"Pray then like this: 'Our Father in heaven, hallowed be your name. Your kingdom come, your will be done, on earth as it is in heaven. Give us this day our daily bread...'" (Matthew 6:9-11a ESV)
Many of us find that our our prayers often don't seem to rise above our own personal needs or immediate family concerns. We see that we're called to pray for the honor of God's name, the coming of Christ's kingdom, and that God's will would be done on earth... but daily bread may seem more real and practical. Besides, how does one measure the effectiveness of big prayers, like the advance of the gospel or the coming of his Kingdom?
I've been helped recently in praying for bigger things, things that relate to progress of God's Big Story on earth, or what theologians call "the history of redemption." Consider Revelation 8:3-4...
"And another angel came and stood at the altar with a golden censer, and he was given much incense to offer with the prayers of all the saints on the golden altar before the throne, and the smoke of the incense, with the prayers of the saints, rose before God from the hand of the angel." (Cf. Rev. 5:8)
The "prayers of the saints" -- those words uttered to God in prayer meetings, prayer closets, nursing home rooms, prison cells, home groups, at breakfast nooks and bedsides -- are heard, presented, savored, and made a part of the Lord's sovereign activity in heaven, as he rules over the earth.
When we pray about matters that matter to God, we are participating in his work around the world. Prayer is a very real participation in the ongoing history of redemption. This is "kingdom-centered" praying, which in the Lord's instruction on prayer, comes before "daily bread" praying.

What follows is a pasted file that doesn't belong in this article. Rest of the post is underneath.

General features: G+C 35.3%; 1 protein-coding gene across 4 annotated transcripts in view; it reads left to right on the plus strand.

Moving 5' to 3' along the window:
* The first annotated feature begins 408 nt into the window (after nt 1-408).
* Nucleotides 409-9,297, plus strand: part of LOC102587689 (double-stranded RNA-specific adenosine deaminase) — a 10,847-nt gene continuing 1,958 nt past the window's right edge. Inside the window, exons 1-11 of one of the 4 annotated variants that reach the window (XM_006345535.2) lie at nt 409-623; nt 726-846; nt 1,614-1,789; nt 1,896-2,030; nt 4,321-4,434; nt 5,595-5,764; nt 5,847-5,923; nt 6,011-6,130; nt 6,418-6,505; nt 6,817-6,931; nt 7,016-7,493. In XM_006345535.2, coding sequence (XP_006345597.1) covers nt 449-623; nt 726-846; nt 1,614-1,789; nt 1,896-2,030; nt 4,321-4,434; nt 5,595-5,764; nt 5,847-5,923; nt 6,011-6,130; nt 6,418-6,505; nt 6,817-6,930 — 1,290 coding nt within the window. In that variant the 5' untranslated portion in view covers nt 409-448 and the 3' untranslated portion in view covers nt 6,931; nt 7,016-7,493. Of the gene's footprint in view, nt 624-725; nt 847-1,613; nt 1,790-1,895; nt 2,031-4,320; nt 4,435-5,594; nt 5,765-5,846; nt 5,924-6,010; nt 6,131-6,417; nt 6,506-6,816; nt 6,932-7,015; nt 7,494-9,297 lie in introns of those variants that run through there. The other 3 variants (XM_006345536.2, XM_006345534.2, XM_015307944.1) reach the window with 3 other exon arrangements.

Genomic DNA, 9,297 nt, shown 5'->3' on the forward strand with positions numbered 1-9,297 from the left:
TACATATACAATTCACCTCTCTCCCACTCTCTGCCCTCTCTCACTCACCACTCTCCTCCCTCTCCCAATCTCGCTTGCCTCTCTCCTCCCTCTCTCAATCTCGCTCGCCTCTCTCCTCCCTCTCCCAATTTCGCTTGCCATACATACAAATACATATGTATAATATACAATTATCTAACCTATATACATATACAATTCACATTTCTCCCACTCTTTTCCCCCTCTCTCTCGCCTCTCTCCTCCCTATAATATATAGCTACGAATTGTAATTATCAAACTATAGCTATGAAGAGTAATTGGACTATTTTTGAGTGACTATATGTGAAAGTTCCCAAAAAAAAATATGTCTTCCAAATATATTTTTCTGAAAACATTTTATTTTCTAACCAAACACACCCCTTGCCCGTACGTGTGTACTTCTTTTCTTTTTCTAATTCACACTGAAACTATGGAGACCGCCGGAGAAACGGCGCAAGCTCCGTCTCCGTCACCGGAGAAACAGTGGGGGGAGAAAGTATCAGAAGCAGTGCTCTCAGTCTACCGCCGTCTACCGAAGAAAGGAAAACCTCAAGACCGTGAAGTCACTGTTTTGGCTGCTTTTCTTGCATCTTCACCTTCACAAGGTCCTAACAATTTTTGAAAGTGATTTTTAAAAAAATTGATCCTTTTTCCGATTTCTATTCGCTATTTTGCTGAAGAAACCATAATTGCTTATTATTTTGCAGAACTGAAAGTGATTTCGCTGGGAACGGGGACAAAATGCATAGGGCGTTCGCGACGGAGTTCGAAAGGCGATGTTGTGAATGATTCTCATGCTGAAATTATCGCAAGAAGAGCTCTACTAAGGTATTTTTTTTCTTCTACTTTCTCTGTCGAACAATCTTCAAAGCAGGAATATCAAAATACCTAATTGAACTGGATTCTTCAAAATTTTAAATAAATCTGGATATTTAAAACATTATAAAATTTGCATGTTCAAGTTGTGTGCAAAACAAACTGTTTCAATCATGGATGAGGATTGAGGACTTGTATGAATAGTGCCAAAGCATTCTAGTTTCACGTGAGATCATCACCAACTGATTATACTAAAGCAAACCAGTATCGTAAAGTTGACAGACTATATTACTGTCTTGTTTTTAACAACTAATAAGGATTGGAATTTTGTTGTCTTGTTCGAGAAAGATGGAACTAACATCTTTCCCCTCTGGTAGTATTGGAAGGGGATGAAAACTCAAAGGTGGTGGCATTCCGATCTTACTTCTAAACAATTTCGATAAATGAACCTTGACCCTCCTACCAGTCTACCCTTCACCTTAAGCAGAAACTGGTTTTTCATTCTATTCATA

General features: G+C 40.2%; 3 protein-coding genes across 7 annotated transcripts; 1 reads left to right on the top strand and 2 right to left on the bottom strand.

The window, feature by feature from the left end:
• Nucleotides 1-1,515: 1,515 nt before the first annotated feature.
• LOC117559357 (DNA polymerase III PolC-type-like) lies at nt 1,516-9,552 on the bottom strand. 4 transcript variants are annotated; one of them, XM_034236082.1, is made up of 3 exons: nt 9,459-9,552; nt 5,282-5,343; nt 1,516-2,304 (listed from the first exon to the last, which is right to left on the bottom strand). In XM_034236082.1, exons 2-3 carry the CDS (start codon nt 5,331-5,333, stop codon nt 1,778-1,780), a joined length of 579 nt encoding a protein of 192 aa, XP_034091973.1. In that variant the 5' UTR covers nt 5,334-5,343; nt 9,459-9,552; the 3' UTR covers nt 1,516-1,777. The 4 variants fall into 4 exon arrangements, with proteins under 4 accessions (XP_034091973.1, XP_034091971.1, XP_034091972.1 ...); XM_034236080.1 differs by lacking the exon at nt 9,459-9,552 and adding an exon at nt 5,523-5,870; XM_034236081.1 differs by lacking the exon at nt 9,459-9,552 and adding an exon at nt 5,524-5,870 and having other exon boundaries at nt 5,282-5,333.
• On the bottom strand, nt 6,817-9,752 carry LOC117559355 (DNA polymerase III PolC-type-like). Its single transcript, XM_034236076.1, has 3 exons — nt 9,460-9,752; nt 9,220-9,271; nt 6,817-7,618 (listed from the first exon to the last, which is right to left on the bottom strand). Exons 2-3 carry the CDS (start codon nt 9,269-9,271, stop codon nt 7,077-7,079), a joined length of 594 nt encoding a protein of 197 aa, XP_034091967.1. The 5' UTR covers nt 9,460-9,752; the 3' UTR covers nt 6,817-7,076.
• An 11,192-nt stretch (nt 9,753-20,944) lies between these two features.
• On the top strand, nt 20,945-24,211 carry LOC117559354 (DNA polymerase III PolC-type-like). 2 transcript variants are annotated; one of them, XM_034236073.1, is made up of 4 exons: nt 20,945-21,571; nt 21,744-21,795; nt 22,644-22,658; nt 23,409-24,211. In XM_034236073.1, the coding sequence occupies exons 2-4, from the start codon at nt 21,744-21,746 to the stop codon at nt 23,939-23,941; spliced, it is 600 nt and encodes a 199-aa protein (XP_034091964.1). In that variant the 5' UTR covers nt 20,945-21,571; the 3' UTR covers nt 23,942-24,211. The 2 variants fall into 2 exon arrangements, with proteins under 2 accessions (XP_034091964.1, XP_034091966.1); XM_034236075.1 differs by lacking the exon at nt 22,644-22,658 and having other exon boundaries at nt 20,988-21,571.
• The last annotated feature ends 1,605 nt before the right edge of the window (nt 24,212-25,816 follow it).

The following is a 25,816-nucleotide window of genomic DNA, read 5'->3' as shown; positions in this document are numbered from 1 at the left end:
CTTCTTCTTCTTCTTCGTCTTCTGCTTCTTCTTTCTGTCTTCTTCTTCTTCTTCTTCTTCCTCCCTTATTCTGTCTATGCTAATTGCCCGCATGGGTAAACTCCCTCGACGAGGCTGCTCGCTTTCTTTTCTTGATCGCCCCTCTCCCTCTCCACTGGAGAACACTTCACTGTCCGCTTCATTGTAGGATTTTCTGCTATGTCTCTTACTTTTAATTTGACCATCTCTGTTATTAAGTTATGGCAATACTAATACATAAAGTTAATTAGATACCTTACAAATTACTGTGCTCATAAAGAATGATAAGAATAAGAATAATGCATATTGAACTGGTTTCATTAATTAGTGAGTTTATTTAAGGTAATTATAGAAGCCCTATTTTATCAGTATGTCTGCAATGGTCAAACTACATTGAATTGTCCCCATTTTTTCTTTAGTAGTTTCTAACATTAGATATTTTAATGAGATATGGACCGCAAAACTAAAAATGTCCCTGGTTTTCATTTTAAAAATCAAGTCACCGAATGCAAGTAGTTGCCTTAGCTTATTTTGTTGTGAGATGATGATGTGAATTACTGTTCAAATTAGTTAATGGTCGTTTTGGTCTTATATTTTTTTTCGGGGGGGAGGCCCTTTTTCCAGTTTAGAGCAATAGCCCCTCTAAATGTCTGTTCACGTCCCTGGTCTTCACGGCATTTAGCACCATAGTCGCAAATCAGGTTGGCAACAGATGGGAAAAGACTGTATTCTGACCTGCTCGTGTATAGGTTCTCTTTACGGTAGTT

Our personal story, along with our family and church stories, all need to be embedded in God's much larger story. Praying for the honor and sanctity of God's name around the world, for the advance of his gospel into all the nations, for the coming of his Kingdom, and for the day of universal obedience -- these are not vague and far-off requests. They are very close to us in our identity as beloved children of the sovereign God. John calls them "prayers of the saints." Such prayer, as Tim Keller writes, will "give us relief from the melancholy burden of self-absorption.”
Indeed, prayer can give us a greater sphere of influence than our words and deeds alone. What we do and say around others has a limited circle of effect. But prayer, by contrast, can be involved in many events around the world: comfort for believers under trial, power for the proclamation of the gospel, judgment upon the forces that oppose the Lord, assurance for new believers, conviction upon the unrepentant, for conversions, for healing, perseverance, light, and strength to churches and believers we are yet to meet. (But one day will!)
By our lives we influence those around us. By prayer we share in God's activity in the world, and in history. In prayer we become partakers with God in his great work of redemption.